There comes a time in every dog's life when they need to take some kind of medication, vitamins or supplements. Whether it's an antibiotic for an infection or a dog supplement for joint health, you're going to need to know how to give a dog medicine in a proper and safe way.
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The Frustrating Task
Majority of dogs are notorious for refusing to take medicine, vitamins, supplements and anything else that they deem suspicious and not appealing in smell or taste.
Some dogs may be more willing to take their medicine than others; however, most canines will refuse and you may have to force it down. There are a few tricks that can help you to give your dog a pill without having him to spit it out, and a few things you need to keep in mind when forcing pills in your dog.
In my video above on how to give a dog medicine or pills, I demonstrate a few proper and safe methods. Remember that no matter which method you choose to get your pet to take pills, you should keep the experience a positive one for him. This is important for future success of giving your dog pills.
Finally, don't get frustrated when your pooch doesn't eat his medicine on the first try. This is technique you both have to master, so it'll take time for you and the dog to learn how to give/take medicine pills. I'll expand more on this below and in the above video.
How to Give a Dog Medicine
1. Mix Pills with Food
The easiest way to give a dog pills is by mixing them into his dog food. Wrapping the medicine in a food source with a strong odor to mask the medicine smell will entice almost any dog to consume it. That's the oldest trick in the book, and most of the time, it works like a charm.
Obviously, this will not work with dry kibble. Feeding canned wet food makes this easier, since you can mix it into the meal and your pet is unlikely to notice. If you're feeding homemade meals, that's an even easier option – just mix it in when cooking.
But most of us are probably using standard kibble. So as I explain in my video above, I recommend using sliced deli meat. It provides a strong odor and is easily malleable. You can wrap the meat around your dog's medicine pills, and your pup is likely to swallow it whole without even noticing the pill.
That said, if you're reading tips on how to give a dog pills, you've likely tried the “food method” and something doesn't work. Maybe your dog is clever, like my Boxer, and he probably figured out your trick as well as how to eat the food and spit the pill out. In this case, the next easiest option is using pill pocket treats.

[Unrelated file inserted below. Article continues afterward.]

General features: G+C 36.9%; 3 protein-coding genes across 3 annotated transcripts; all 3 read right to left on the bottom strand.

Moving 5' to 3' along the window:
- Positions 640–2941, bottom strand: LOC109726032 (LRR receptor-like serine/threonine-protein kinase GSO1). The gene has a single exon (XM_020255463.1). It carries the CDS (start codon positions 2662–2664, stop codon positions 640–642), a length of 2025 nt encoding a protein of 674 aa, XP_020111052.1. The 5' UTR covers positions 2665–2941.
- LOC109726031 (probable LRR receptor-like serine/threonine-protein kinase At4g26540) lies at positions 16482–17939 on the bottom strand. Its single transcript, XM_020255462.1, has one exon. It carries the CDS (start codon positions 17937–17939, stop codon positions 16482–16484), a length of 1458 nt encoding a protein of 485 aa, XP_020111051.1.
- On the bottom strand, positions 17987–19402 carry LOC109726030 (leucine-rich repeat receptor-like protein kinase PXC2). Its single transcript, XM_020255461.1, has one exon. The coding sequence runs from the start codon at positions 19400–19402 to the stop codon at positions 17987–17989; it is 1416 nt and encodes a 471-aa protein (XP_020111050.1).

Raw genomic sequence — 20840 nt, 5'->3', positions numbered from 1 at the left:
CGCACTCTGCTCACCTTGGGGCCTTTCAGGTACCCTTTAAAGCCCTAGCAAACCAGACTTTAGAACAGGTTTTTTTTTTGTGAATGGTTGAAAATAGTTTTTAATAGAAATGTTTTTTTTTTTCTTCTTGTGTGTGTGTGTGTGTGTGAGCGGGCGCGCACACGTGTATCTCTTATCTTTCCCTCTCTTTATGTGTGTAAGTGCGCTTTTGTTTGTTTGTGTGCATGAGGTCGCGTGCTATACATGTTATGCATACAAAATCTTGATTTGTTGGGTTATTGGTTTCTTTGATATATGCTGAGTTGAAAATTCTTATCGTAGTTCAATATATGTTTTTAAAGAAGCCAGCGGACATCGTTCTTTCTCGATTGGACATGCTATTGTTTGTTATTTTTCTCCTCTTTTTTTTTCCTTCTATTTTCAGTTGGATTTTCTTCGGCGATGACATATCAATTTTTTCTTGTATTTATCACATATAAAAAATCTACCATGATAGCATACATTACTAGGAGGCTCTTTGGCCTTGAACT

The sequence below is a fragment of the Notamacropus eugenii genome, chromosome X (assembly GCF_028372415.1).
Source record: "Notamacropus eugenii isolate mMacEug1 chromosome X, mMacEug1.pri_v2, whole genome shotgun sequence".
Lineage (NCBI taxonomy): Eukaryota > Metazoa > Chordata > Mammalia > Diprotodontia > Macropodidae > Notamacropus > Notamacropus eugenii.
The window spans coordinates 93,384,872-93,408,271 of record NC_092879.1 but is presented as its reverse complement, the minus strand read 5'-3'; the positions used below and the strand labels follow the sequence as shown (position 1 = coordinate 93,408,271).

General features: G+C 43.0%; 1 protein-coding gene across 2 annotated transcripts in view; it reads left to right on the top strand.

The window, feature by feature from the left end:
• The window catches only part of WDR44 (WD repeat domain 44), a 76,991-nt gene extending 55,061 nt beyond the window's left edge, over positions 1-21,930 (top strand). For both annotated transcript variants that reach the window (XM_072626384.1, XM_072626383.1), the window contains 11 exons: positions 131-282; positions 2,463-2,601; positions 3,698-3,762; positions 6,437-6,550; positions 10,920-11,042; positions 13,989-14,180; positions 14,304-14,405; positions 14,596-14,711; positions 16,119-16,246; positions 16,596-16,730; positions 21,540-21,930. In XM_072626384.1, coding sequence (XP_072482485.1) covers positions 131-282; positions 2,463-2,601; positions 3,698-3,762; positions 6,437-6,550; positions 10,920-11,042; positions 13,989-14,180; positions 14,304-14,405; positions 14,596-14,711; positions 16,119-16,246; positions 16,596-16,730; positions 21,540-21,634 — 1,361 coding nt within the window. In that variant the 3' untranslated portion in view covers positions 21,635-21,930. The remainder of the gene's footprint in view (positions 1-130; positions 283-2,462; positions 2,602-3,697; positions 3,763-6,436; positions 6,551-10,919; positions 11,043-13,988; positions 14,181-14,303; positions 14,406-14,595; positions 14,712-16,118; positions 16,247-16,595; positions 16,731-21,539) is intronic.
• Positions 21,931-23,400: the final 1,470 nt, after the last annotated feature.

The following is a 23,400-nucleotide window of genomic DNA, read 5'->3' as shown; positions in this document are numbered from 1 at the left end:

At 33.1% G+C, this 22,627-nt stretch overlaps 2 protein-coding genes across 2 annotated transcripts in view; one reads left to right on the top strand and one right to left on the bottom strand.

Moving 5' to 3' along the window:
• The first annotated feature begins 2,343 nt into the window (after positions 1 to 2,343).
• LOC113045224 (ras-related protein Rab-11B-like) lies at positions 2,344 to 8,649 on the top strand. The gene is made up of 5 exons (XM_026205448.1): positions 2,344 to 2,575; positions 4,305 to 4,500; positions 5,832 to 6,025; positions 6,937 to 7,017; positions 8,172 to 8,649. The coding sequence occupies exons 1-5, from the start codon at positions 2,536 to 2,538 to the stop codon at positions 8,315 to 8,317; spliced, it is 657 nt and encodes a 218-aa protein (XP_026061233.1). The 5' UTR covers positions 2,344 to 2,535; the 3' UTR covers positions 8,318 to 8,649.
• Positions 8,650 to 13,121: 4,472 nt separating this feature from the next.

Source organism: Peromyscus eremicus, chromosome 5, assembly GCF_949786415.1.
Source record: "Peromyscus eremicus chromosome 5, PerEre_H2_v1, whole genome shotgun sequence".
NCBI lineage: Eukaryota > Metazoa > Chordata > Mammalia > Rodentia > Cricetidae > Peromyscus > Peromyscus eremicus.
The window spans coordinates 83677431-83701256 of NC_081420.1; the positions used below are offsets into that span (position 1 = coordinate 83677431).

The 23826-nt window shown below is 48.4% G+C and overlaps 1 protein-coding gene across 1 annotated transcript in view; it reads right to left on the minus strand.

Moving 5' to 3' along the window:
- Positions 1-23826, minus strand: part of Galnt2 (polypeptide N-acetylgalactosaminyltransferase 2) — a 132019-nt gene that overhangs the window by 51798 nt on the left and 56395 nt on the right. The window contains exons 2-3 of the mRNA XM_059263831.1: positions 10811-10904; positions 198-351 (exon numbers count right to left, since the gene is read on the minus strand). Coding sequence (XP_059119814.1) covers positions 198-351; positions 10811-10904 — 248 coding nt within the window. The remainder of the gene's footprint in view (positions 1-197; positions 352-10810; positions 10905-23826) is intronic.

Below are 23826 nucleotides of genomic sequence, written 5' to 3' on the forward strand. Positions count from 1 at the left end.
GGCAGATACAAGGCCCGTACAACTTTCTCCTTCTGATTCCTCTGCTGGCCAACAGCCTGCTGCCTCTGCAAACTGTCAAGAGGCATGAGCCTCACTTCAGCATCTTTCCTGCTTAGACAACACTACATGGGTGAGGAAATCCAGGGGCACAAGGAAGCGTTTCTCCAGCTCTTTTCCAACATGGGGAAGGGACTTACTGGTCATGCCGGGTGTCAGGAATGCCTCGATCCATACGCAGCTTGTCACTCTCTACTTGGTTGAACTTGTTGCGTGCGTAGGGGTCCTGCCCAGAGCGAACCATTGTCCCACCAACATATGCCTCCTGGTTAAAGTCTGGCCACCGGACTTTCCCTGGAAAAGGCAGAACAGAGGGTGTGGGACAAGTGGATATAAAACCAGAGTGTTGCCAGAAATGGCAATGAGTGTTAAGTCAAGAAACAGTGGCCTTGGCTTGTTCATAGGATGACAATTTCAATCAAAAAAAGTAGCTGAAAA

2. Use Pill Pockets Treats
Pill pockets for dogs are special tasty treats that look like pill-holders, and are specifically made to wrap around a pet's medicine. They are pliable, so you just slide the pill in and pinch both ends to hide it. This seals in the pill, and it's rare that a dog would be able to smell the medication, or find a way to take it out.
Personally, I love dog pill pockets and it's my favorite method of giving pills to a dog since they work 100% of the time in our household. That said, the main drawback of using pill pocket treats is their expensive cost.
Generally, dog pill treats are a great solution for pets that only need medication for a short period of time. But if your dog will be taking medicine or vitamins for a long, it won't be cost effective to feed him pill treats multiple times a day.
Here are the best dog pill treats for dogs that I've reviewed and really liked in the past:
|GREENIES PILL POCKETS Soft Dog Treats, Chicken,...||19,912 Reviews||Check Price|
|Milk-Bone Pill Pouches Dog Treats, Hickory Smoked...||6,313 Reviews||Check Price|
|Vetoquinol Pill Wrap Treats for Dogs & Cats –...||1,505 Reviews||Check Price|
|Vetiq Pill Treats, 30 Soft Chews For Dogs, Chicken...||1,303 Reviews||Check Price|
3. Play a Game
When dog pill pouches don't work, you can try playing a game with your dog. I like to call it the “1, 2, 3 Game“. Using three dog treats instead of just one, you can trick your dog into easily eating his medication. You probably see the pattern emerging here – tricking your pet can usually make your job much easier.
The “1, 2, 3 Game“ is very simple, and here's how it works:
You can use any treats, but let's say that you're using deli meat. Instead of just one piece, grab three pieces of meat. Hide the pill in one piece. Give your dog a piece without the pill, then the piece with with pill, and finally the other piece with no pill.
Your dog may be suspicious at first, but he won't find a pill in the first piece. After testing the first one, he's likely to gobble up the other two pieces of meat without hesitation.